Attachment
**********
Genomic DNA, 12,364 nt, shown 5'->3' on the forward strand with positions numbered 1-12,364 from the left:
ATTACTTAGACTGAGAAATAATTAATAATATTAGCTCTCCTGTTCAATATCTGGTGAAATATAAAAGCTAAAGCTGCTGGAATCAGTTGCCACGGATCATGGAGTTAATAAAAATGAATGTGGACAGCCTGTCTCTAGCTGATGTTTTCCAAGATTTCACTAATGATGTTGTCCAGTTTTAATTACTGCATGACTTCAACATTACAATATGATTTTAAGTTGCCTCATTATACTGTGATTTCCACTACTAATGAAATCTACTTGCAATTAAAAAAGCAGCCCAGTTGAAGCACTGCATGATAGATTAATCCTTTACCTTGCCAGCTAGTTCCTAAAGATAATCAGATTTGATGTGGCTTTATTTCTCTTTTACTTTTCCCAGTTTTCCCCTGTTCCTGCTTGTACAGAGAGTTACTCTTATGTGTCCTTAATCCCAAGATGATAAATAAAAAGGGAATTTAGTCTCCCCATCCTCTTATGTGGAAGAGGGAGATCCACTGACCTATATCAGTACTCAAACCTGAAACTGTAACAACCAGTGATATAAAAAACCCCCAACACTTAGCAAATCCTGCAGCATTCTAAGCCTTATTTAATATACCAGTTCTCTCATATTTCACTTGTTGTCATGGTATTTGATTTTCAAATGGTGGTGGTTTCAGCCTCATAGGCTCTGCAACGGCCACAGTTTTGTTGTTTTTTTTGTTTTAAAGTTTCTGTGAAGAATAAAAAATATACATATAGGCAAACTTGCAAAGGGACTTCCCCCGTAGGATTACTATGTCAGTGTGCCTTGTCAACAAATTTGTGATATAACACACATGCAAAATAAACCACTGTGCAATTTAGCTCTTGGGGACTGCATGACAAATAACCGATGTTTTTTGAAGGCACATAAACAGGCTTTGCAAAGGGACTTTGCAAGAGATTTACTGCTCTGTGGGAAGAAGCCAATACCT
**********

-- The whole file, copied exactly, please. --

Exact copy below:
Genomic DNA, 12,364 nt, shown 5'->3' on the forward strand with positions numbered 1-12,364 from the left:
ATTACTTAGACTGAGAAATAATTAATAATATTAGCTCTCCTGTTCAATATCTGGTGAAATATAAAAGCTAAAGCTGCTGGAATCAGTTGCCACGGATCATGGAGTTAATAAAAATGAATGTGGACAGCCTGTCTCTAGCTGATGTTTTCCAAGATTTCACTAATGATGTTGTCCAGTTTTAATTACTGCATGACTTCAACATTACAATATGATTTTAAGTTGCCTCATTATACTGTGATTTCCACTACTAATGAAATCTACTTGCAATTAAAAAAGCAGCCCAGTTGAAGCACTGCATGATAGATTAATCCTTTACCTTGCCAGCTAGTTCCTAAAGATAATCAGATTTGATGTGGCTTTATTTCTCTTTTACTTTTCCCAGTTTTCCCCTGTTCCTGCTTGTACAGAGAGTTACTCTTATGTGTCCTTAATCCCAAGATGATAAATAAAAAGGGAATTTAGTCTCCCCATCCTCTTATGTGGAAGAGGGAGATCCACTGACCTATATCAGTACTCAAACCTGAAACTGTAACAACCAGTGATATAAAAAACCCCCAACACTTAGCAAATCCTGCAGCATTCTAAGCCTTATTTAATATACCAGTTCTCTCATATTTCACTTGTTGTCATGGTATTTGATTTTCAAATGGTGGTGGTTTCAGCCTCATAGGCTCTGCAACGGCCACAGTTTTGTTGTTTTTTTTGTTTTAAAGTTTCTGTGAAGAATAAAAAATATACATATAGGCAAACTTGCAAAGGGACTTCCCCCGTAGGATTACTATGTCAGTGTGCCTTGTCAACAAATTTGTGATATAACACACATGCAAAATAAACCACTGTGCAATTTAGCTCTTGGGGACTGCATGACAAATAACCGATGTTTTTTGAAGGCACATAAACAGGCTTTGCAAAGGGACTTTGCAAGAGATTTACTGCTCTGTGGGAAGAAGCCAATACCT